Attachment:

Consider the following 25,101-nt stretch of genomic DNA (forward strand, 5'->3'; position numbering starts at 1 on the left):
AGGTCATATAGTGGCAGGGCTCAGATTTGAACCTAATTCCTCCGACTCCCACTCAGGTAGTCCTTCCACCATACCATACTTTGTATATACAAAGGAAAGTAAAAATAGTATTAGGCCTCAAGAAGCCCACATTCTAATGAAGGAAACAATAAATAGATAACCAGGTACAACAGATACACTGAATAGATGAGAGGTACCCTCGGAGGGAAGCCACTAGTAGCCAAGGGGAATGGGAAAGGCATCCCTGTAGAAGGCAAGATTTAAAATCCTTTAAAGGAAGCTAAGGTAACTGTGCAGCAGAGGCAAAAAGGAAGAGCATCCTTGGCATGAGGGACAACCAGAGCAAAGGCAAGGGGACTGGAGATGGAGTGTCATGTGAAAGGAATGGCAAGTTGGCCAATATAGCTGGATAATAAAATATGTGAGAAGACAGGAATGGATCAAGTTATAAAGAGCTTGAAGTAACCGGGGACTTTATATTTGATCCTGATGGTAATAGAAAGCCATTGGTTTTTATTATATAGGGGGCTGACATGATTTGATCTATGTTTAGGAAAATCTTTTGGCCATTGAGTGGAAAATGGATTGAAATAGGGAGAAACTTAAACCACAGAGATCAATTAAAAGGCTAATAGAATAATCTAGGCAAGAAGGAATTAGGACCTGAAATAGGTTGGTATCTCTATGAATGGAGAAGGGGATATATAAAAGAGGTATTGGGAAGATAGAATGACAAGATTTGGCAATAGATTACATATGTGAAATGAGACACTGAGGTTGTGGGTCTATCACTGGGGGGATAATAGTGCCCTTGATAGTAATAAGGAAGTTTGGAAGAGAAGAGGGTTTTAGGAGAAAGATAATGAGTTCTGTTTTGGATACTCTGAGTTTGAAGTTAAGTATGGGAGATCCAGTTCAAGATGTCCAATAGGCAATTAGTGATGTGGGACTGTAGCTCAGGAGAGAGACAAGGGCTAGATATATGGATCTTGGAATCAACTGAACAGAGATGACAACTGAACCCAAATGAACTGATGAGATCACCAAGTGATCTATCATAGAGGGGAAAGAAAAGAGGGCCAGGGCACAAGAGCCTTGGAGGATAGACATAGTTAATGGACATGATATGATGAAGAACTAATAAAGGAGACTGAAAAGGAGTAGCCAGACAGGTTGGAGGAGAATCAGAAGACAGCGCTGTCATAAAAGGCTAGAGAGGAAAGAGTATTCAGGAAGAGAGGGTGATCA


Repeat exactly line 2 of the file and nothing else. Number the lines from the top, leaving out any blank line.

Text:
AGGTCATATAGTGGCAGGGCTCAGATTTGAACCTAATTCCTCCGACTCCCACTCAGGTAGTCCTTCCACCATACCATACTTTGTATATACAAAGGAAAGTAAAAATAGTATTAGGCCTCAAGAAGCCCACATTCTAATGAAGGAAACAATAAATAGATAACCAGGTACAACAGATACACTGAATAGATGAGAGGTACCCTCGGAGGGAAGCCACTAGTAGCCAAGGGGAATGGGAAAGGCATCCCTGTAGAAGGCAAGATTTAAAATCCTTTAAAGGAAGCTAAGGTAACTGTGCAGCAGAGGCAAAAAGGAAGAGCATCCTTGGCATGAGGGACAACCAGAGCAAAGGCAAGGGGACTGGAGATGGAGTGTCATGTGAAAGGAATGGCAAGTTGGCCAATATAGCTGGATAATAAAATATGTGAGAAGACAGGAATGGATCAAGTTATAAAGAGCTTGAAGTAACCGGGGACTTTATATTTGATCCTGATGGTAATAGAAAGCCATTGGTTTTTATTATATAGGGGGCTGACATGATTTGATCTATGTTTAGGAAAATCTTTTGGCCATTGAGTGGAAAATGGATTGAAATAGGGAGAAACTTAAACCACAGAGATCAATTAAAAGGCTAATAGAATAATCTAGGCAAGAAGGAATTAGGACCTGAAATAGGTTGGTATCTCTATGAATGGAGAAGGGGATATATAAAAGAGGTATTGGGAAGATAGAATGACAAGATTTGGCAATAGATTACATATGTGAAATGAGACACTGAGGTTGTGGGTCTATCACTGGGGGGATAATAGTGCCCTTGATAGTAATAAGGAAGTTTGGAAGAGAAGAGGGTTTTAGGAGAAAGATAATGAGTTCTGTTTTGGATACTCTGAGTTTGAAGTTAAGTATGGGAGATCCAGTTCAAGATGTCCAATAGGCAATTAGTGATGTGGGACTGTAGCTCAGGAGAGAGACAAGGGCTAGATATATGGATCTTGGAATCAACTGAACAGAGATGACAACTGAACCCAAATGAACTGATGAGATCACCAAGTGATCTATCATAGAGGGGAAAGAAAAGAGGGCCAGGGCACAAGAGCCTTGGAGGATAGACATAGTTAATGGACATGATATGATGAAGAACTAATAAAGGAGACTGAAAAGGAGTAGCCAGACAGGTTGGAGGAGAATCAGAAGACAGCGCTGTCATAAAAGGCTAGAGAGGAAAGAGTATTCAGGAAGAGAGGGTGATCA